Comments by Simon Donner Subscribe

On Pipeline Debates Distracting from Broader Climate Policy Concerns


I see your argument. Keep in mind, the article is not saying that the current PM and federal government would approve a carbon-pricing system - I'll leave the determination of their willingess to consider a pricing system to the political scientists - it is saying that without taking such action, climate experts have little choice but to do things like oppose pipeline construction.

As for the recommended pace of change, given the trajectory of greenhouse gas emissions and resource-dependence of the economy in Canada, any move, slow or not, in another direction would be a huge step.



March 25, 2013    View Comment    

On Carbon Emissions Blow Past the Financial Crisis



March 12, 2013    View Comment    

On Carbon Emissions Blow Past the Financial Crisis

John - If China's the reason that emissions "caught up" to the previous growth trajectory after the crisis, and the emissions by country data suggests as much, then is the question uncontrollable population growth? China is one country where population growth is effectively controlled. Rising standard of living is certainly also a driver of emissions growth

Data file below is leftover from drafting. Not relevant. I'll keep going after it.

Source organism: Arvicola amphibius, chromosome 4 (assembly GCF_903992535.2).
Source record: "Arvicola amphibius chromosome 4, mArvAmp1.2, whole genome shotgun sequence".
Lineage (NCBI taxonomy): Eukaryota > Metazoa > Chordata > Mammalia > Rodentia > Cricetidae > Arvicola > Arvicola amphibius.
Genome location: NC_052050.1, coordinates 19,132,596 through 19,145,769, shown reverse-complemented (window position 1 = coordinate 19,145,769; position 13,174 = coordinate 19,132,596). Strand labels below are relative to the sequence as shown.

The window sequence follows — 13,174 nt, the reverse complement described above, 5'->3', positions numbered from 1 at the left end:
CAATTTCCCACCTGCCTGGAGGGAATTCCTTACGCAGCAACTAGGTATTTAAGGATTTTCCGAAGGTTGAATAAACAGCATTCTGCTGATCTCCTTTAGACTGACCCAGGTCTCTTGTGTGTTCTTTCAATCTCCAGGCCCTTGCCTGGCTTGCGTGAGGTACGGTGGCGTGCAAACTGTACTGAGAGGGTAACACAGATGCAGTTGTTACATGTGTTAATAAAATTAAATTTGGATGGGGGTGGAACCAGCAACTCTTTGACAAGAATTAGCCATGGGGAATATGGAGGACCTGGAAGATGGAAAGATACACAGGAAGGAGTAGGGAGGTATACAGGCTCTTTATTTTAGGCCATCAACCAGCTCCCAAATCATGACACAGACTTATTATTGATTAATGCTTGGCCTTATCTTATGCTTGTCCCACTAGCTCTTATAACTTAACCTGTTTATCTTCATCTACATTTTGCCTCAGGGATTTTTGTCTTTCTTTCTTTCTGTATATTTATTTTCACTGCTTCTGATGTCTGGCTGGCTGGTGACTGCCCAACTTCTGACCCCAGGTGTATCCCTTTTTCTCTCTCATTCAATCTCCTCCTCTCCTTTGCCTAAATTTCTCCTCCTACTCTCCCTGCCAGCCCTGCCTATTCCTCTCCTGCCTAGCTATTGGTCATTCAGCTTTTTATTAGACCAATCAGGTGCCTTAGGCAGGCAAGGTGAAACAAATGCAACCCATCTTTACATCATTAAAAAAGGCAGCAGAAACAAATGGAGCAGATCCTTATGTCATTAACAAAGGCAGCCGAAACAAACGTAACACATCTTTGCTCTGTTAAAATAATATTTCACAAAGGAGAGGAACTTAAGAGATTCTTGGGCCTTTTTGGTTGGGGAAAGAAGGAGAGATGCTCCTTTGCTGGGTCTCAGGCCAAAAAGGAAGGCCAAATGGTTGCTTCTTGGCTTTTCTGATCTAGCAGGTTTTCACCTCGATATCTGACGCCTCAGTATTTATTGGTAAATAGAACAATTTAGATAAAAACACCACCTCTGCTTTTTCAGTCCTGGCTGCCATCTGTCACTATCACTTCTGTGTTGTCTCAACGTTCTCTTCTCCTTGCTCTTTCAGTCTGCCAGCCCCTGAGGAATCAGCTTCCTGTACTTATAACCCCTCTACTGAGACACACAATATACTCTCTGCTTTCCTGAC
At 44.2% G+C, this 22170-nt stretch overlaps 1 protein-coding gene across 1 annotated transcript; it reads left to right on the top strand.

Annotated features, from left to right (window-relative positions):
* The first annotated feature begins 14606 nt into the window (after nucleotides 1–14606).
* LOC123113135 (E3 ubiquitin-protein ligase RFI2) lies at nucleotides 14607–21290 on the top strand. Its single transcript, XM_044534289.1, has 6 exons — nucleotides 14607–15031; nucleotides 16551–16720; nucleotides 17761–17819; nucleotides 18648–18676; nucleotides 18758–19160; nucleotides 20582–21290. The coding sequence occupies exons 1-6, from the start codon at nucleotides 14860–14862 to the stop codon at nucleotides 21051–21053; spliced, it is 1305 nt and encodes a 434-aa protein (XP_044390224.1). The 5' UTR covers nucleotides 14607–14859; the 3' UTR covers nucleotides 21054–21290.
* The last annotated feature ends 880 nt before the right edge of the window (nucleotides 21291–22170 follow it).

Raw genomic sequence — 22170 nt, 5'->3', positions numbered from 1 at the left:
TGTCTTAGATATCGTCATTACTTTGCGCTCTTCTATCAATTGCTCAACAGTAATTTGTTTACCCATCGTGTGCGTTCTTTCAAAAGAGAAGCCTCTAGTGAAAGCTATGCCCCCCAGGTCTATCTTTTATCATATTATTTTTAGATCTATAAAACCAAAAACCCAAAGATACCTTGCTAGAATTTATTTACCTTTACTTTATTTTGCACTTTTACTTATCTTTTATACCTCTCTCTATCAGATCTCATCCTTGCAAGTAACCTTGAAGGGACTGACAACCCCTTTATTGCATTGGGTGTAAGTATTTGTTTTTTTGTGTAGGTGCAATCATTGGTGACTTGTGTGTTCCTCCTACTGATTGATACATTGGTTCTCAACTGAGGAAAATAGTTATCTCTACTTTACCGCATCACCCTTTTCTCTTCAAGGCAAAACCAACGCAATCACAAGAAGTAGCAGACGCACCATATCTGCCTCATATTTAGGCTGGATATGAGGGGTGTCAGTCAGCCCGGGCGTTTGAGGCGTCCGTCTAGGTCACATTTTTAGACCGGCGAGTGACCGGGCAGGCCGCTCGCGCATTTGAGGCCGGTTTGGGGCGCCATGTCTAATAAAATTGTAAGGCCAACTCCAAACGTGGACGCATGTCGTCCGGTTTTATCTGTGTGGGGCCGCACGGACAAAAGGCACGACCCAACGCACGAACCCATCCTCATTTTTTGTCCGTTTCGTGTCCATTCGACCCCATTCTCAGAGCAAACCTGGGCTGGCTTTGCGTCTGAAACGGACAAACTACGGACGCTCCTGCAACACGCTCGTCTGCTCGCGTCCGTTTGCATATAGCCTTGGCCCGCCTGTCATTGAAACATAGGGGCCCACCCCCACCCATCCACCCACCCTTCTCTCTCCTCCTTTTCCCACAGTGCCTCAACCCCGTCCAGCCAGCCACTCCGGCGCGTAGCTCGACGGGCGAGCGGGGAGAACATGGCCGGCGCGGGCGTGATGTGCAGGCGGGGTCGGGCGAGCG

March 12, 2013    View Comment    

On New Oil Sands Pipeline Plan Would Dramatically Increase Carbon Emissions


I don't have an issue with the international accounting system. It is like democracy, the best worst option. As I said in the post, the point here is about the greater challenge. The Canadian government speaks of working on emissions reductions and promotes the slowing of emissons growth, despite planning to dramatically increase carbon exports. Technically, following the accounting rules, the exports do not go on our books. But if the goal of reducing carbon emissions in country is concern about climate change, increasing exports could undo the benefits or reducing emissions at home. So perhaps we should take both in-country emissions and exports into account when formulating policy.



January 14, 2013    View Comment    

On Is the 2 degree target likely to save most coral reefs?